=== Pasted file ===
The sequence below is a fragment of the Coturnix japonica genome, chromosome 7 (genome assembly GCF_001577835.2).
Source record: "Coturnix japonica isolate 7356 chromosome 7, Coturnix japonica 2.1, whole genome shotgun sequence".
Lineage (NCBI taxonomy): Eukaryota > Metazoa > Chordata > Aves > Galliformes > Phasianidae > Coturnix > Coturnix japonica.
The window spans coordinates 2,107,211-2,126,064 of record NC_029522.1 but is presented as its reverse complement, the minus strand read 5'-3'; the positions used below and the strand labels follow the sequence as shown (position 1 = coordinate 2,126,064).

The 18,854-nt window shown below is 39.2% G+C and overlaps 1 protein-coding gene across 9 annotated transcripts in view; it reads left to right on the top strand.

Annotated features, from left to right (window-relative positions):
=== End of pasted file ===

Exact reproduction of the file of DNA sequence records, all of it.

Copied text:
The sequence below is a fragment of the Coturnix japonica genome, chromosome 7 (genome assembly GCF_001577835.2).
Source record: "Coturnix japonica isolate 7356 chromosome 7, Coturnix japonica 2.1, whole genome shotgun sequence".
Lineage (NCBI taxonomy): Eukaryota > Metazoa > Chordata > Aves > Galliformes > Phasianidae > Coturnix > Coturnix japonica.
The window spans coordinates 2,107,211-2,126,064 of record NC_029522.1 but is presented as its reverse complement, the minus strand read 5'-3'; the positions used below and the strand labels follow the sequence as shown (position 1 = coordinate 2,126,064).

The 18,854-nt window shown below is 39.2% G+C and overlaps 1 protein-coding gene across 9 annotated transcripts in view; it reads left to right on the top strand.

Annotated features, from left to right (window-relative positions):